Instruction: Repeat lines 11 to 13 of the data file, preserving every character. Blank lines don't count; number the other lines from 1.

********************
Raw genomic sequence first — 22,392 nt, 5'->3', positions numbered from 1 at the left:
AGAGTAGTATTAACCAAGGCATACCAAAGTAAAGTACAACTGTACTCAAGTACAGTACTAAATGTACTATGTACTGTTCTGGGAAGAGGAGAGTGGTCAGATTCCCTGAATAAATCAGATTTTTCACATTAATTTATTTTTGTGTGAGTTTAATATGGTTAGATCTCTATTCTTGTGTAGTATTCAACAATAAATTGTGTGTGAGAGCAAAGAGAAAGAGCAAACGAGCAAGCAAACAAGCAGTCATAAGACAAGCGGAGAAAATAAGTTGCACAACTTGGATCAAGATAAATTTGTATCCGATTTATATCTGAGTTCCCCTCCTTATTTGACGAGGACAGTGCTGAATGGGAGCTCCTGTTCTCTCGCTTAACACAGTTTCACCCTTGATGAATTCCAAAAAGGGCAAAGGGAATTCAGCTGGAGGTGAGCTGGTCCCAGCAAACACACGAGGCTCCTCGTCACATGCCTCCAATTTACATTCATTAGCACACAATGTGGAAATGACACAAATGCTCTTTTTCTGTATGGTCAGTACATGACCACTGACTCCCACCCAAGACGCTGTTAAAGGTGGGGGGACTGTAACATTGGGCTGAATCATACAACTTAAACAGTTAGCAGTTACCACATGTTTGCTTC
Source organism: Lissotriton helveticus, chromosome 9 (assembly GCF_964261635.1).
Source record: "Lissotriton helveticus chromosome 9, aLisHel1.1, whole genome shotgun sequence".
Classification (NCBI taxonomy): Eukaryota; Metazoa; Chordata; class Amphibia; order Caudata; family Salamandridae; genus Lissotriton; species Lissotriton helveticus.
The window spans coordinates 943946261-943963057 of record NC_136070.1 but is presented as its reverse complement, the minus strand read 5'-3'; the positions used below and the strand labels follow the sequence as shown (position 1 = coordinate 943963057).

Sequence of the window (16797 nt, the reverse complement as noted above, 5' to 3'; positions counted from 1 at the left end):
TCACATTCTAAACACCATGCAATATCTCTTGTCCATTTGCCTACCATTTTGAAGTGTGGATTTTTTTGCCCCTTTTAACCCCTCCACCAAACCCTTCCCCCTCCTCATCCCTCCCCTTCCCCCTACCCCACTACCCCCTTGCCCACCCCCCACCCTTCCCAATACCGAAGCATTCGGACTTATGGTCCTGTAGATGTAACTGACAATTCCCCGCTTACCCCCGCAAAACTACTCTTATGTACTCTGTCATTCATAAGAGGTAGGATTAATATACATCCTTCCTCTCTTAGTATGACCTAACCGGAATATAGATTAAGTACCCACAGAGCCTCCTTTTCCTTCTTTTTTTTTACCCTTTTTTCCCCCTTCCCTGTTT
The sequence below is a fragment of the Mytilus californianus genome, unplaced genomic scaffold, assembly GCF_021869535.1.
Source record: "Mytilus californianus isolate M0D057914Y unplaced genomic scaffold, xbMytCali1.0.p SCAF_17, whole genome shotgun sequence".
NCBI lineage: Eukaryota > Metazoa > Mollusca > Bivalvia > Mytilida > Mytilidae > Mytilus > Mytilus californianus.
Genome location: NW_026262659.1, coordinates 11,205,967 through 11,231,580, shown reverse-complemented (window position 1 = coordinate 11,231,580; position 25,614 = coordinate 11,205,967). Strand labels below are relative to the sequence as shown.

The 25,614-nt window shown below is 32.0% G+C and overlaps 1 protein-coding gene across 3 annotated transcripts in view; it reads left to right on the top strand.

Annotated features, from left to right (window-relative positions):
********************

NCBI lineage: Eukaryota > Metazoa > Mollusca > Bivalvia > Mytilida > Mytilidae > Mytilus > Mytilus californianus.
Genome location: NW_026262659.1, coordinates 11,205,967 through 11,231,580, shown reverse-complemented (window position 1 = coordinate 11,231,580; position 25,614 = coordinate 11,205,967). Strand labels below are relative to the sequence as shown.

The 25,614-nt window shown below is 32.0% G+C and overlaps 1 protein-coding gene across 3 annotated transcripts in view; it reads left to right on the top strand.